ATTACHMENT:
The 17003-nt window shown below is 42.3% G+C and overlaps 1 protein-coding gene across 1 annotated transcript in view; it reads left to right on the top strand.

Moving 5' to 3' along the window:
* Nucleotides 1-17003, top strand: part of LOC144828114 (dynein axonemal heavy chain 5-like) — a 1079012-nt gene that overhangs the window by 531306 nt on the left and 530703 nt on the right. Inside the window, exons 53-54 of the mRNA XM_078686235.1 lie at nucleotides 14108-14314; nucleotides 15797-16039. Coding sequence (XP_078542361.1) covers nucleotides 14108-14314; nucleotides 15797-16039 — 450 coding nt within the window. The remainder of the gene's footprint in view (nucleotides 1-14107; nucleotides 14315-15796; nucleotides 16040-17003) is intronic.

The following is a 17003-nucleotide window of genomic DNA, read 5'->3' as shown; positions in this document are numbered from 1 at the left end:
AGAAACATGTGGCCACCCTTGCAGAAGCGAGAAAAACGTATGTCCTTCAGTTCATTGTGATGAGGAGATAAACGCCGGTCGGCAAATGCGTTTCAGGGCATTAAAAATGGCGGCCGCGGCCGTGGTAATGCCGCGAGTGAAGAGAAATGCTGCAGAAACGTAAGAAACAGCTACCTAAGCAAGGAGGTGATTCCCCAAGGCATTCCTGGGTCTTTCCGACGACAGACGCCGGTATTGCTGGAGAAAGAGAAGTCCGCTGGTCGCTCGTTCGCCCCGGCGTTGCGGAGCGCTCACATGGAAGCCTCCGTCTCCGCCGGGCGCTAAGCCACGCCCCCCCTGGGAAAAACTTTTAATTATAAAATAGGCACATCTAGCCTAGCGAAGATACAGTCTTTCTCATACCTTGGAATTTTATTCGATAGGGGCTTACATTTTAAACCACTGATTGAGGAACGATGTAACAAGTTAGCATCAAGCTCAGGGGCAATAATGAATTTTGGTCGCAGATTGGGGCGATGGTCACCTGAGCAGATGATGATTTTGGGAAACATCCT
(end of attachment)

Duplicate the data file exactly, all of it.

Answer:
The 17003-nt window shown below is 42.3% G+C and overlaps 1 protein-coding gene across 1 annotated transcript in view; it reads left to right on the top strand.

Moving 5' to 3' along the window:
* Nucleotides 1-17003, top strand: part of LOC144828114 (dynein axonemal heavy chain 5-like) — a 1079012-nt gene that overhangs the window by 531306 nt on the left and 530703 nt on the right. Inside the window, exons 53-54 of the mRNA XM_078686235.1 lie at nucleotides 14108-14314; nucleotides 15797-16039. Coding sequence (XP_078542361.1) covers nucleotides 14108-14314; nucleotides 15797-16039 — 450 coding nt within the window. The remainder of the gene's footprint in view (nucleotides 1-14107; nucleotides 14315-15796; nucleotides 16040-17003) is intronic.

The following is a 17003-nucleotide window of genomic DNA, read 5'->3' as shown; positions in this document are numbered from 1 at the left end:
AGAAACATGTGGCCACCCTTGCAGAAGCGAGAAAAACGTATGTCCTTCAGTTCATTGTGATGAGGAGATAAACGCCGGTCGGCAAATGCGTTTCAGGGCATTAAAAATGGCGGCCGCGGCCGTGGTAATGCCGCGAGTGAAGAGAAATGCTGCAGAAACGTAAGAAACAGCTACCTAAGCAAGGAGGTGATTCCCCAAGGCATTCCTGGGTCTTTCCGACGACAGACGCCGGTATTGCTGGAGAAAGAGAAGTCCGCTGGTCGCTCGTTCGCCCCGGCGTTGCGGAGCGCTCACATGGAAGCCTCCGTCTCCGCCGGGCGCTAAGCCACGCCCCCCCTGGGAAAAACTTTTAATTATAAAATAGGCACATCTAGCCTAGCGAAGATACAGTCTTTCTCATACCTTGGAATTTTATTCGATAGGGGCTTACATTTTAAACCACTGATTGAGGAACGATGTAACAAGTTAGCATCAAGCTCAGGGGCAATAATGAATTTTGGTCGCAGATTGGGGCGATGGTCACCTGAGCAGATGATGATTTTGGGAAACATCCT